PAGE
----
My role as CEO is to build an environment, an ideal space, where creativity and collaboration can thrive. The more perspectives at the table, the better. I firmly believe that diversity leads to better solutions. The merit and the caliber of a person’s work and thinking should stand on their own. When you make quality and collaboration the priorities, you arrive at the best solutions that can drive outcomes for clients. And that simple equation has been key to unlocking success and growth at Ext.
What is your philosophy toward leading?
I believe in leading by example, rolling up your sleeves, working alongside the team. My goal is to reduce any power/privilege imbalance between senior, seasoned team members and younger employees. I believe that true mentorship and learning can only take place when people are comfortable and set up for success.
The core pillars of our culture are Excellence, Collaboration and Working Smarter. If all three of these dimensions are in place, I believe every team member will be well served in their personal goals and Ext. will be well positioned to achieve its corporate goals.
Why is it important to achieve balance and how did COVID transform that?
The pandemic put a lot of pressure on workplaces across the world. But it also spurred positive changes in our workplaces and our families. We’ve realized that mental health and physical health need to be priorities if we want to succeed. More parents are sharing responsibility for parenting and maintaining their households. Colleagues are supporting each other if someone is off sick, or if they need a moment to help their kids with online learning. Getting through a common challenge like this requires flexibility and empathy. I think it’s made us better problem solvers – with a better understanding of the needs of others.
What role does good partnership play?
People often ask how Richard and I have maintained such a strong business partnership, given so many end in failure. I think we have been successful because we both came into the partnership with the attitude that failure was not an option. We also have very different skill sets and therefore complement each other. It’s very Ying and Yang. We’re aware of what the other person is good at and are honest about our strengths and weaknesses.
What is something people don’t know about you?
I wrote a book, Practically Divorced: A Woman’s Practical Guide to a Successful Divorce, inspired by my personal journey. I went through a challenging divorce and had to rebuild my life – all while caring for a newborn baby. During the process, I felt there was no practical guide that easily explained the system and how best to get through it. I hired a researcher, conducted a series of surveys, and synthesized the takeaways into a single, short guide. My goal was to empower women and give them the tools to go through this often-traumatic process and come out ahead. It was cathartic to write, but the best part was meeting all the amazing women along the way. I saw it as one way that I could contribute to the evolving dialogue – and help others to benefit from my lessons learned.
What habits/rituals contribute to your success?
Exercise – I am religious about it. I turn off my phone in the evenings and try to reduce screen time. Recharging is important to creativity. I am also adamant about booking vacations in two-week spans. I don’t think you start to disconnect until the end of the first week.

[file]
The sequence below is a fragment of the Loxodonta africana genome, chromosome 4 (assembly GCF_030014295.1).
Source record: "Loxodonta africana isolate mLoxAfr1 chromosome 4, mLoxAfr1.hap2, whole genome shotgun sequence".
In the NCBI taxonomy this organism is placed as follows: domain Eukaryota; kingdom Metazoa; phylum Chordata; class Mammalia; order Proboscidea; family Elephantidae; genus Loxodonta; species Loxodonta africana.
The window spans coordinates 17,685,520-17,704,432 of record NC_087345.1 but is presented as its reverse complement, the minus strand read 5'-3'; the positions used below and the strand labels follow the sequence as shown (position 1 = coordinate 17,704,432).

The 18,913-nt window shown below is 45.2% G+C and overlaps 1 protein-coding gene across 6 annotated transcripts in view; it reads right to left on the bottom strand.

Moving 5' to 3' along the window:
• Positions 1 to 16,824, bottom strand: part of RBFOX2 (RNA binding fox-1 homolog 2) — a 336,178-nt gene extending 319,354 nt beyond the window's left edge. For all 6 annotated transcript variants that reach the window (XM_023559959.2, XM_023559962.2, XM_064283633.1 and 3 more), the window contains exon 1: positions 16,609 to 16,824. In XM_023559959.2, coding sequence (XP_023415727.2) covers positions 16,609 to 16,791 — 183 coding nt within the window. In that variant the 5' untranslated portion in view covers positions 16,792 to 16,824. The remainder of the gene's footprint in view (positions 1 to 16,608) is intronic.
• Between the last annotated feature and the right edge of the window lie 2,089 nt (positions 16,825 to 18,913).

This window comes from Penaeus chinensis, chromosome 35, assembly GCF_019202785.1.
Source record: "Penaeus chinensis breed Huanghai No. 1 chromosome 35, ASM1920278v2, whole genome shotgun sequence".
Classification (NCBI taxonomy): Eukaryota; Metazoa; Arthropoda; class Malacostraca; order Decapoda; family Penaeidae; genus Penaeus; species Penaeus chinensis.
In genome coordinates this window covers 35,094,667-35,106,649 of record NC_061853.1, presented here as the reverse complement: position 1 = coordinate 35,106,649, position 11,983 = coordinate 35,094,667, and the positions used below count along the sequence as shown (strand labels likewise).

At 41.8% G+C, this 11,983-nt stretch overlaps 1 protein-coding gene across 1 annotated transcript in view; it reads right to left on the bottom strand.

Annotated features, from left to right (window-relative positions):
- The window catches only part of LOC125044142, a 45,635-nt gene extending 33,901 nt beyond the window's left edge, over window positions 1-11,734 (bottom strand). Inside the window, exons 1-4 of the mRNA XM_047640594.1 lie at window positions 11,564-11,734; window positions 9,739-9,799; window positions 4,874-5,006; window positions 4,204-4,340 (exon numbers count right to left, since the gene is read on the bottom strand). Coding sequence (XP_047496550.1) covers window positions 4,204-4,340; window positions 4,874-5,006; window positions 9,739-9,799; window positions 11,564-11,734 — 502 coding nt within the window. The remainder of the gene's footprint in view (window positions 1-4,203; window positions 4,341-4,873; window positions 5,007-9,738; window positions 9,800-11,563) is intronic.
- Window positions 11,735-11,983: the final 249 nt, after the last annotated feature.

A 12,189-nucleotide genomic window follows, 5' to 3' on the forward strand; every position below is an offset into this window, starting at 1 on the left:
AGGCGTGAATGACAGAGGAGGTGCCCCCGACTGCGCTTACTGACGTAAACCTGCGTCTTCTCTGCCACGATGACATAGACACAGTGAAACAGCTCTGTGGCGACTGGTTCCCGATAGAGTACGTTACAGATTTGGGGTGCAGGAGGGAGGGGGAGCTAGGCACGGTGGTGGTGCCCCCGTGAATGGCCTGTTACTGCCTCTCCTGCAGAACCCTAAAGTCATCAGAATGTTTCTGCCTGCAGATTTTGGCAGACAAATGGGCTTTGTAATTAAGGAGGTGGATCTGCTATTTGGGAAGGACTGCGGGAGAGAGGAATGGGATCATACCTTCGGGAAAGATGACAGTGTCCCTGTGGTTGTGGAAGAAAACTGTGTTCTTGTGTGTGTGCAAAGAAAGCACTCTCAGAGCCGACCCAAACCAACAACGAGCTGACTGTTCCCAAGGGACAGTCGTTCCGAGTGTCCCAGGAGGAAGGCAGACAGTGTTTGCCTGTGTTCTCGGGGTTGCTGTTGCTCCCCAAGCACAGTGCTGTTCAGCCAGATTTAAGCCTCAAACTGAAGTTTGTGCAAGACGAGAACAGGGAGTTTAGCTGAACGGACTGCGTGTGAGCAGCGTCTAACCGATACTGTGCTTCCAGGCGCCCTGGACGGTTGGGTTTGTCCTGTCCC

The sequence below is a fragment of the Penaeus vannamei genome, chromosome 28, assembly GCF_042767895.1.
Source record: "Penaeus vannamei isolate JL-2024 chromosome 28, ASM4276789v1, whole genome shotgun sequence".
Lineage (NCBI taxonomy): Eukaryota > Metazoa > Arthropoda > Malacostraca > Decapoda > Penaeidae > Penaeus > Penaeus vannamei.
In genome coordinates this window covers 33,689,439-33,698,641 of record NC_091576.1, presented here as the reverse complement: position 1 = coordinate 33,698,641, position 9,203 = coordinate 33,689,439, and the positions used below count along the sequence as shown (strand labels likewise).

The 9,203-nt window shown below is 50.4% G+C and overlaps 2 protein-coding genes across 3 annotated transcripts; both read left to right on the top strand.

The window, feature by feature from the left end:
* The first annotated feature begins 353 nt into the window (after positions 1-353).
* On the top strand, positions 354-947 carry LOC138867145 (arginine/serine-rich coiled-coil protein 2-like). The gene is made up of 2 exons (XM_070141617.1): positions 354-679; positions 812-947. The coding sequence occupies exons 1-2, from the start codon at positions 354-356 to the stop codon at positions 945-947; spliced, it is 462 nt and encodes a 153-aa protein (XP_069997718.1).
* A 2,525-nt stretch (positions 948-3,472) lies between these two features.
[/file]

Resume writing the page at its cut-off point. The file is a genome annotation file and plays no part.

What one piece of advice would you give to a young woman starting out in her career?
Having a vision is very powerful. Once you determine that, you can work backwards and surround yourself with a network of people you trust and admire to achieve it. Sheryl Sandberg’s book Leaning In really resonated with me. Women are often taught to shy away from praise or recognition. But they shouldn’t be afraid to articulate and strive for what they want. It’s not always easy to own and make a game plan for your success, but it’s something important for young women starting out in their careers to do. It won’t always happen from day one, but persistence pays off.
What was the last book you read?
David Sedaris, The Best of Me. I literally laughed out loud every night. Laughter is so important and having a sense of humor is vital to solving problems, because it’s never a straight line to the solution.
Tell us about why philanthropy is important.
It’s appropriate that we’re talking on the eve of International Women’s Day. Giving back to the community has always been a priority for Richard and me. That’s why we decided to support a cause that my family has been involved in since I was a kid, Ernestine’s Women’s Shelter. For me, access and economic mobility are critical to a high-functioning economy. Women living in abusive situations have these two things – among many others – stripped away from them. Ext. is committed to helping Ernestine’s keep its doors open and end the cycle of violence against women – a challenge COVID has only amplified. Tackling gender bias can’t happen without ensuring women have achieved security at this most basic of levels. And this is a challenge we are proud to help solve.
Help us to elevate women
Looking for innovative and creative ways to bring your marketing to the next level? Ext. has the expertise you need. Contact us today at 1.844.243.1830 or firstname.lastname@example.org.
Inflation is rising and the current surge may not abate anytime soon, which is something we haven’t seen much of since the 1970s. Asset managers have an opportunity to recalibrate their marketing strategies to this shifting economic landscape to help their firms not just survive, but thrive.